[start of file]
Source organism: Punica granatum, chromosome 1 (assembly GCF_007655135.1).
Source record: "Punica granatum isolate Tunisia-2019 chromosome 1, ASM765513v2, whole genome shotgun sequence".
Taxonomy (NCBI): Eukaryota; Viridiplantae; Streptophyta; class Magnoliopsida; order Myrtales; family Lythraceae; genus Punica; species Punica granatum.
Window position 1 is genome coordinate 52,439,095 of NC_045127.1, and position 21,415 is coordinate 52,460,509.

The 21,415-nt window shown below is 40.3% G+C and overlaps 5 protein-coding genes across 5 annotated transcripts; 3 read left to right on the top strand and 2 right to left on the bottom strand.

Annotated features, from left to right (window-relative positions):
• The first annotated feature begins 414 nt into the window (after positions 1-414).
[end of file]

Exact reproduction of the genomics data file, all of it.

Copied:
Source organism: Punica granatum, chromosome 1 (assembly GCF_007655135.1).
Source record: "Punica granatum isolate Tunisia-2019 chromosome 1, ASM765513v2, whole genome shotgun sequence".
Taxonomy (NCBI): Eukaryota; Viridiplantae; Streptophyta; class Magnoliopsida; order Myrtales; family Lythraceae; genus Punica; species Punica granatum.
Window position 1 is genome coordinate 52,439,095 of NC_045127.1, and position 21,415 is coordinate 52,460,509.

The 21,415-nt window shown below is 40.3% G+C and overlaps 5 protein-coding genes across 5 annotated transcripts; 3 read left to right on the top strand and 2 right to left on the bottom strand.

Annotated features, from left to right (window-relative positions):
• The first annotated feature begins 414 nt into the window (after positions 1-414).